#185: The Stooges, "The Stooges" (1969)

185 The Stooges.jpg

Two men from the local utility company visited our classroom in 4th grade to teach us about electricity. They looked like a comedy duo: one the lanky, clean-shaven, slick-haired straight man who did all the talking and the other one the funny man, shorter with a big gut that untucked his shirt from his low-riding jeans every time he bent or turned. The funny man seemed to stifle giggles every time he set up a demonstration to show us electricity’s dangerous side.

“1969”

The straight man started with a brief history of electricity and overview of how it’s produced. His history lesson focused on usefulness, mostly on the convenience of home appliances, then his partner jumped in with speculation about the potential of electricity. He must have been a Star Trek fan because his vision of the future included androids and interactive entertainment that reminded me of the Holodeck.

“I Wanna Be Your Dog”

“POP!” The funny man’s word jumped into the air like we were in an old episode of Batman. “That’s what you get if you catch an underground power line with a shovel.”

“You gotta be careful about letting your dogs dig too much, too,” the straight man added.

“Yeah,” funny man continued. “You have to stop them because they won’t stop themselves, and you don’t wanna hear the sound they make.”

“We Will Fall”

There’s no way for a person who comes across a downed power line to know if it’s live. It might jump around like you expect it to, or it can appear calm. In the video they showed us, a man lost control of his car and ran into a power pole. You get the idea from these types of safety videos that running your car into some kind of utility equipment is inevitable, something every driver does at least once. I hope I’m not due. Of course, after the man’s car hit the pole, a power line dropped onto his hood where it hummed while he made several attempts to escape his car. We saw him “die” repeatedly until he finally jumped out of the car without turning his body into a ground for the wire.

We kept watching him die; the humming continued like meditation.

“No Fun”

The straight man only needed to point north out of our classroom window to show us what a substation was. University Boulevard separated the school from the substation. Beyond that, the new hospital.

“See that big fence around the substation? That’s there for your safety,” he said.

Questions went to the funny man, who knew exact figures for voltages and amps. He also had a story ready. A friend of a friend of his who worked for a utility in California told him about a man who broke into a substation to steal copper.

“Imagine. Close your eyes and imagine with me. Imagine an arc of electricity like I showed you earlier from a battery magnified and shooting from one corner of the substation all the way around, back and forth, zigzagging all over the place. Exploding transformers exploding with that big shotgun KERBOOM!”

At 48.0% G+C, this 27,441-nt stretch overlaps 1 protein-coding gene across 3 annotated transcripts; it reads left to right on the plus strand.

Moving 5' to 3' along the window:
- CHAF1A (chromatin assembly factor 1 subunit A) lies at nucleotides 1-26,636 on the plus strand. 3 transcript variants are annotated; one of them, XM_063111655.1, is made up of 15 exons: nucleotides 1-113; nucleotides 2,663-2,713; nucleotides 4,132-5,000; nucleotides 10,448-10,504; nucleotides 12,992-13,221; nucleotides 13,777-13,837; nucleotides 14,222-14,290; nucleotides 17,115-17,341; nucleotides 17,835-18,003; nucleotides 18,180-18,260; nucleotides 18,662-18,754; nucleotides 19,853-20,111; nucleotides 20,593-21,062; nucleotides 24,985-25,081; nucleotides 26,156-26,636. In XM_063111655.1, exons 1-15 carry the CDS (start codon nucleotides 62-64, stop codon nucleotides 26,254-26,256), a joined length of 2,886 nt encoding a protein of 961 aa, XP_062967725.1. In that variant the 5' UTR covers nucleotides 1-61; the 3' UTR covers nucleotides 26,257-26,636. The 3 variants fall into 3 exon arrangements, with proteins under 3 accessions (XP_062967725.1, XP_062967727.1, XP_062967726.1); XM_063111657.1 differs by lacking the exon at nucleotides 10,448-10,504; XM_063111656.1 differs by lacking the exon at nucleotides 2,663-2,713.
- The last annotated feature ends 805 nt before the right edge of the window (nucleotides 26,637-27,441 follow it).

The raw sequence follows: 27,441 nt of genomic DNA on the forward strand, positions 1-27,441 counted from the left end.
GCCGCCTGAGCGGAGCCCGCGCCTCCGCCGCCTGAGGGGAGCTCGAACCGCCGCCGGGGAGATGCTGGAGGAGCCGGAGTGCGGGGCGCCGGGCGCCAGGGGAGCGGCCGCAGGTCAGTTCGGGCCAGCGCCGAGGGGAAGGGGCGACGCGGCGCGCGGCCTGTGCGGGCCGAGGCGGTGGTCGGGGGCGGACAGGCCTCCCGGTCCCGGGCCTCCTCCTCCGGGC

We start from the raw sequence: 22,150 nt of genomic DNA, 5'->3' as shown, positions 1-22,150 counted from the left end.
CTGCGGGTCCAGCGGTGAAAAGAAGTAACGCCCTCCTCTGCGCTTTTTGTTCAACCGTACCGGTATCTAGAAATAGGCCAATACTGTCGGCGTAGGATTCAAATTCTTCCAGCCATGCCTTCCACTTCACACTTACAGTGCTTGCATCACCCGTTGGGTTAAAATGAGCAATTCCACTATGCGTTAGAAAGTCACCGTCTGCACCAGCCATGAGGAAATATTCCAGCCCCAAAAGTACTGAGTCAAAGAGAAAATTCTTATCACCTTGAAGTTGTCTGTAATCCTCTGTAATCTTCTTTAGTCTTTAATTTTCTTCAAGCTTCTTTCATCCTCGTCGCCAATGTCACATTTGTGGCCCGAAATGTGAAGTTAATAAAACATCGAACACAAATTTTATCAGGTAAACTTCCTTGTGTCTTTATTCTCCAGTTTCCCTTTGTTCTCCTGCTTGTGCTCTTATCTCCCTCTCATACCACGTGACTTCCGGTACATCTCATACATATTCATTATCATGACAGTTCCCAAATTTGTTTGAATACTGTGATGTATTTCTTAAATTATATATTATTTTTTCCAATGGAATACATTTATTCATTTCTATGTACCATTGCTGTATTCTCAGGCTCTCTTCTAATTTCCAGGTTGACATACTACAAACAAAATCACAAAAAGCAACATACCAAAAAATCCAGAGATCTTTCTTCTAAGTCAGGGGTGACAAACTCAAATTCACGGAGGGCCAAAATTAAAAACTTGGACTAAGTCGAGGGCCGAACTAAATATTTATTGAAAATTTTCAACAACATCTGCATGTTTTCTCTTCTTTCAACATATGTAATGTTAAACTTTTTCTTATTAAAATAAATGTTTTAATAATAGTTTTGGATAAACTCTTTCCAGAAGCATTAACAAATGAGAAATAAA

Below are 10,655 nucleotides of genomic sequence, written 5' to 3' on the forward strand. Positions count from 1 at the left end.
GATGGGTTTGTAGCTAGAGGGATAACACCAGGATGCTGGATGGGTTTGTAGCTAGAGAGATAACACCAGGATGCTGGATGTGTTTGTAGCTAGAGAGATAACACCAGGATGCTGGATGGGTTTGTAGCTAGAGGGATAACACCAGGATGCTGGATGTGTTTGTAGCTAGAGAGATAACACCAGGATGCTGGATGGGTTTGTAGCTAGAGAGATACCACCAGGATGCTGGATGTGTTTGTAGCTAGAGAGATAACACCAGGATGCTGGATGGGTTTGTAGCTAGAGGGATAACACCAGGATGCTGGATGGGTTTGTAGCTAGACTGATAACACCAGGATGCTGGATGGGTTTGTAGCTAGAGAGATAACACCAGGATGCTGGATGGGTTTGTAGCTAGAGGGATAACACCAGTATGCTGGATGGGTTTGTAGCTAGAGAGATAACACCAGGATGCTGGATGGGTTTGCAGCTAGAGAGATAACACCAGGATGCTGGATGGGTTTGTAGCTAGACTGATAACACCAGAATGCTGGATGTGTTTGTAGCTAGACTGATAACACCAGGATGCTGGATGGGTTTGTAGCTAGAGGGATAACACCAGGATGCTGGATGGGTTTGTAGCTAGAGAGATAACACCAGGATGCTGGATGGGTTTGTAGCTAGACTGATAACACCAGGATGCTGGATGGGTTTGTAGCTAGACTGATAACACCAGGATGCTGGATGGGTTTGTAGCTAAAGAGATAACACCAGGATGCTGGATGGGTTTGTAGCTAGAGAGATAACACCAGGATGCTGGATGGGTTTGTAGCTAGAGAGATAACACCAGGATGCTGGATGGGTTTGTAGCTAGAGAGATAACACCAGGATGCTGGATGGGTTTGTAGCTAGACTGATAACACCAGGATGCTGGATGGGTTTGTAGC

The straight man jumped back in. “And the man is now in prison. Maybe an example where someone miraculously didn’t get shocked ain’t the best one.”

“Oh, right. Well, you might get zapped. You might get locked up.”

“Real Cool Time”

“You really don’t want to get zapped by lightning,” he added, then popped the VHS tape back in for the next segment, a general piece about thunderstorms that wasn’t necessary for all us kids who grew up in tornado alley. Everyone in Oklahoma has an honorary meteorology degree.

If you learn to smell the storm that’s brewing, you won’t end up being the tallest object in the prairie or underneath branches of the tallest tree. Nothing short of storm chasers reporting in on the TV or radio that a tornado was on the ground nearby sent my family to the storm cellar. Every March, my dad and I pumped the water out of the bottom of the cellar that it collected throughout the rest of the year. Usually we had four to eight feet of water to pump out. I don’t think an electric water pump ever survived more than two years.

“Ann”

She sat one row up and two seats to the left of me. By the beginning of 9th grade I found the courage to ask her out. She and her family had moved away during the summer.

“Not Right”

I hate when butter doesn’t melt properly on a piece of toast, and I like a lot of butter on my toast. That’s how I started an electrical fire. After a run of warmed and crisp bread with cold blobs of Parkay on top, I needed better toast in my life.

Instead of toasting the bread then buttering it, I slathered two slices before dropping them in the toaster and walking back to my room at the other end of the house.

I guess the comedy act couldn’t warn us about all the possibilities of indulgence. Too bad I had no way to contact the funny man to add the tale of butter dripping onto heating elements and bursting into flames to his repertoire. I can see them clearly, the straight man holding a fire extinguisher while his partner goes WOOSH.

“Little Doll”

“What you really want to know is what would happen if you were electrocuted,” the funny man said as he set a car battery on the teacher’s desk.

“We’re going to show you using a little doll made out of toothpicks and canned sausages, but being electrocuted is serious business.”

The funny man couldn’t hold back anymore when the doll split open and shot pieces of itself off the desk onto the floor. He snorted.

—Randall Weiss